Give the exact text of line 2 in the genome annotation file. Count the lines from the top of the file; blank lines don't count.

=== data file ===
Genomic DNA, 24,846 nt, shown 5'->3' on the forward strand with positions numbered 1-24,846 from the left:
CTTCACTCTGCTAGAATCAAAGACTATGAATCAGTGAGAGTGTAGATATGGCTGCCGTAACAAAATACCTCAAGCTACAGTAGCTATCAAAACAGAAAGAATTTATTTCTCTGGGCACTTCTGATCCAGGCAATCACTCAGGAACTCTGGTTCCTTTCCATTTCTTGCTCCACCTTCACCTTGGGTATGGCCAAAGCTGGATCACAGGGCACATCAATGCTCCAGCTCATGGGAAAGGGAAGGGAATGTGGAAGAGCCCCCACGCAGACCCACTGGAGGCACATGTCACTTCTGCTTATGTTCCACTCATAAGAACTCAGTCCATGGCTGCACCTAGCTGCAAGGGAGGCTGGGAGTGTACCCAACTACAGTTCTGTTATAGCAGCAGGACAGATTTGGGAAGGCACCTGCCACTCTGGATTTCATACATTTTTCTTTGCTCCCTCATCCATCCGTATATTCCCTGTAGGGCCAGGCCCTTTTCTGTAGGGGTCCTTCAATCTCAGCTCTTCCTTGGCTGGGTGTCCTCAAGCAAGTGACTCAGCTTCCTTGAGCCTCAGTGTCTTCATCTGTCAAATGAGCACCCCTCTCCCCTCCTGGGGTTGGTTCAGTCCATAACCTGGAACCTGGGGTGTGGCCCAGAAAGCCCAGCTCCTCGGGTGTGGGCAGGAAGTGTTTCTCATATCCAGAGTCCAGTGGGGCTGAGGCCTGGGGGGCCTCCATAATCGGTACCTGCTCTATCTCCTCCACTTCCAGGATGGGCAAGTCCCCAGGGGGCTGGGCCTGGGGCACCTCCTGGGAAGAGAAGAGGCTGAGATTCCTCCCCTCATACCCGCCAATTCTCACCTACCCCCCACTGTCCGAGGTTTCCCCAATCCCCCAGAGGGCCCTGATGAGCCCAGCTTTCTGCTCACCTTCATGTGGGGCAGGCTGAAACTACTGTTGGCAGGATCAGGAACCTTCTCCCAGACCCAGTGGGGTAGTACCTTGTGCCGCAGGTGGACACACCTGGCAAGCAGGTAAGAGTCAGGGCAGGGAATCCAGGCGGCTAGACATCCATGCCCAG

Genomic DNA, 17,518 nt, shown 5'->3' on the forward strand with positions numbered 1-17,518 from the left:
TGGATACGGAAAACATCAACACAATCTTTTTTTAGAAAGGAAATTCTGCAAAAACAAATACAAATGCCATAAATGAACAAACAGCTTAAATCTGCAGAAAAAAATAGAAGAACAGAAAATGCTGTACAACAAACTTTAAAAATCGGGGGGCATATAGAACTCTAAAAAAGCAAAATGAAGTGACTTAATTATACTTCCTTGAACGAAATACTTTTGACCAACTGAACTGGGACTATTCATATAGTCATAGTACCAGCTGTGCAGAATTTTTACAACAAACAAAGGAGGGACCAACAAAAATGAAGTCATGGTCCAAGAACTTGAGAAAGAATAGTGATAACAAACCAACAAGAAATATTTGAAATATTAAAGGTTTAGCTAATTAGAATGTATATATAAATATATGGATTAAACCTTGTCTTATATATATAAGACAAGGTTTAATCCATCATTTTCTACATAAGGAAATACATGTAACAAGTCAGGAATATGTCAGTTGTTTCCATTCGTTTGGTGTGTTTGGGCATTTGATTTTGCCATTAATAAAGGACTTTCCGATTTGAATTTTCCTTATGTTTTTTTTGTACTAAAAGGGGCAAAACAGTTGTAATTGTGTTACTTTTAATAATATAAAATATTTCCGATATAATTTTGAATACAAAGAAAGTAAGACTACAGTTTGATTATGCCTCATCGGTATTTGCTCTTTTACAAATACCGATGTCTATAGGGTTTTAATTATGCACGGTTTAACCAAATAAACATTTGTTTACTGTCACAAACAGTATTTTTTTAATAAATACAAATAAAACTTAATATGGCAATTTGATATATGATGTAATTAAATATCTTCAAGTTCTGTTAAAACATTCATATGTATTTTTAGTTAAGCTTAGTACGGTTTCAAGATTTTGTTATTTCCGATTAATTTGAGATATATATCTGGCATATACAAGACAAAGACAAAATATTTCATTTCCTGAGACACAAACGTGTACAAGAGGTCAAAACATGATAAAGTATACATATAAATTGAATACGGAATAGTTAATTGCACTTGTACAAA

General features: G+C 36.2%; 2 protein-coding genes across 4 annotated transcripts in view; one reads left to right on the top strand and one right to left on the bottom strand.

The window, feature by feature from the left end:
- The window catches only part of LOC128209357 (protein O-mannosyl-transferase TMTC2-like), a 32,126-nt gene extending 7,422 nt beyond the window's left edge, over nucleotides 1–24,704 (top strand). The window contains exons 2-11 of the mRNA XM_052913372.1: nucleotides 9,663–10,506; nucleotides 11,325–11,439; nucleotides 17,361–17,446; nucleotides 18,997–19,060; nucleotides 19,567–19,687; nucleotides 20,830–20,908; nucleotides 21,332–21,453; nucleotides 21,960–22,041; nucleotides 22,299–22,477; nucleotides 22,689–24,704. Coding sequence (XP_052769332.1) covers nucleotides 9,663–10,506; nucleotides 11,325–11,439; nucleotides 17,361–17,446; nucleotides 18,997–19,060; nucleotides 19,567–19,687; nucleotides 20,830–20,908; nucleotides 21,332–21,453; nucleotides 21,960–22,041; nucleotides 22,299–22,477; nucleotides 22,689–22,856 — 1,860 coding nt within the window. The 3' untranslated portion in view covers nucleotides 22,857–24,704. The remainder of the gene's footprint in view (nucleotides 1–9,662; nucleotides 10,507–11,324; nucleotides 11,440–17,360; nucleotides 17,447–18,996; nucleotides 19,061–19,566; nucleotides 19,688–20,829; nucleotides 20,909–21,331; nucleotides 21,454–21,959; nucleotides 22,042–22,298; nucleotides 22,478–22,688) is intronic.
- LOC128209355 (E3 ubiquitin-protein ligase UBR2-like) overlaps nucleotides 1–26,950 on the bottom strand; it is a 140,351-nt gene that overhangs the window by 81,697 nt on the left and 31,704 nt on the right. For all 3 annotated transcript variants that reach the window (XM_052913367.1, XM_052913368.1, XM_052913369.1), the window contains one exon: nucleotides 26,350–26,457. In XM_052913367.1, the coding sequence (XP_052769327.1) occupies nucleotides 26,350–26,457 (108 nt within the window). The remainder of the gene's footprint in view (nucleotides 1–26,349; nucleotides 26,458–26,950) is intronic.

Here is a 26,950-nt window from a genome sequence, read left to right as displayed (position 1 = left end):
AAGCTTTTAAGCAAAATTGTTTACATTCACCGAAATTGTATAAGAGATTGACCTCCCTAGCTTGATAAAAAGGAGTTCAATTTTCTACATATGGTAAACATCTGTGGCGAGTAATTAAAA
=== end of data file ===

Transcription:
CTTCACTCTGCTAGAATCAAAGACTATGAATCAGTGAGAGTGTAGATATGGCTGCCGTAACAAAATACCTCAAGCTACAGTAGCTATCAAAACAGAAAGAATTTATTTCTCTGGGCACTTCTGATCCAGGCAATCACTCAGGAACTCTGGTTCCTTTCCATTTCTTGCTCCACCTTCACCTTGGGTATGGCCAAAGCTGGATCACAGGGCACATCAATGCTCCAGCTCATGGGAAAGGGAAGGGAATGTGGAAGAGCCCCCACGCAGACCCACTGGAGGCACATGTCACTTCTGCTTATGTTCCACTCATAAGAACTCAGTCCATGGCTGCACCTAGCTGCAAGGGAGGCTGGGAGTGTACCCAACTACAGTTCTGTTATAGCAGCAGGACAGATTTGGGAAGGCACCTGCCACTCTGGATTTCATACATTTTTCTTTGCTCCCTCATCCATCCGTATATTCCCTGTAGGGCCAGGCCCTTTTCTGTAGGGGTCCTTCAATCTCAGCTCTTCCTTGGCTGGGTGTCCTCAAGCAAGTGACTCAGCTTCCTTGAGCCTCAGTGTCTTCATCTGTCAAATGAGCACCCCTCTCCCCTCCTGGGGTTGGTTCAGTCCATAACCTGGAACCTGGGGTGTGGCCCAGAAAGCCCAGCTCCTCGGGTGTGGGCAGGAAGTGTTTCTCATATCCAGAGTCCAGTGGGGCTGAGGCCTGGGGGGCCTCCATAATCGGTACCTGCTCTATCTCCTCCACTTCCAGGATGGGCAAGTCCCCAGGGGGCTGGGCCTGGGGCACCTCCTGGGAAGAGAAGAGGCTGAGATTCCTCCCCTCATACCCGCCAATTCTCACCTACCCCCCACTGTCCGAGGTTTCCCCAATCCCCCAGAGGGCCCTGATGAGCCCAGCTTTCTGCTCACCTTCATGTGGGGCAGGCTGAAACTACTGTTGGCAGGATCAGGAACCTTCTCCCAGACCCAGTGGGGTAGTACCTTGTGCCGCAGGTGGACACACCTGGCAAGCAGGTAAGAGTCAGGGCAGGGAATCCAGGCGGCTAGACATCCATGCCCAG